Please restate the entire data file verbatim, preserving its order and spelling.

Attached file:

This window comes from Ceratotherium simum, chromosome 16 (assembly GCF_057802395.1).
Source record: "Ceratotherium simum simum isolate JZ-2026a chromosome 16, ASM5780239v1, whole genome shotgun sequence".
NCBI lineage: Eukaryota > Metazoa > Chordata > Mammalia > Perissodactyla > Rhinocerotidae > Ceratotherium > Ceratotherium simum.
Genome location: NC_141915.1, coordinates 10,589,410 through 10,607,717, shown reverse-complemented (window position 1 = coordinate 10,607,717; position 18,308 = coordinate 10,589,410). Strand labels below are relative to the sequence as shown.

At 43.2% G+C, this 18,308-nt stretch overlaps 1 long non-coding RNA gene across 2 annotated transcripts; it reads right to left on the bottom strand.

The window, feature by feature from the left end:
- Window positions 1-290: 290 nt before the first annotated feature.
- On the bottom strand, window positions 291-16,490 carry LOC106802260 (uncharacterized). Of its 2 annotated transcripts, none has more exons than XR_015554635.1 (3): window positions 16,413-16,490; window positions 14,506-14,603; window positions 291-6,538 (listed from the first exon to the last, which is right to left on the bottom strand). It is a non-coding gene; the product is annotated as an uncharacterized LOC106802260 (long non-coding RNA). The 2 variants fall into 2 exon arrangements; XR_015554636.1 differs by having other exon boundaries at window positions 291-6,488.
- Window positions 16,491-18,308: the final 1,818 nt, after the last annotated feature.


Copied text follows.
This window comes from Ceratotherium simum, chromosome 16 (assembly GCF_057802395.1).
Source record: "Ceratotherium simum simum isolate JZ-2026a chromosome 16, ASM5780239v1, whole genome shotgun sequence".
NCBI lineage: Eukaryota > Metazoa > Chordata > Mammalia > Perissodactyla > Rhinocerotidae > Ceratotherium > Ceratotherium simum.
Genome location: NC_141915.1, coordinates 10,589,410 through 10,607,717, shown reverse-complemented (window position 1 = coordinate 10,607,717; position 18,308 = coordinate 10,589,410). Strand labels below are relative to the sequence as shown.

At 43.2% G+C, this 18,308-nt stretch overlaps 1 long non-coding RNA gene across 2 annotated transcripts; it reads right to left on the bottom strand.

The window, feature by feature from the left end:
- Window positions 1-290: 290 nt before the first annotated feature.
- On the bottom strand, window positions 291-16,490 carry LOC106802260 (uncharacterized). Of its 2 annotated transcripts, none has more exons than XR_015554635.1 (3): window positions 16,413-16,490; window positions 14,506-14,603; window positions 291-6,538 (listed from the first exon to the last, which is right to left on the bottom strand). It is a non-coding gene; the product is annotated as an uncharacterized LOC106802260 (long non-coding RNA). The 2 variants fall into 2 exon arrangements; XR_015554636.1 differs by having other exon boundaries at window positions 291-6,488.
- Window positions 16,491-18,308: the final 1,818 nt, after the last annotated feature.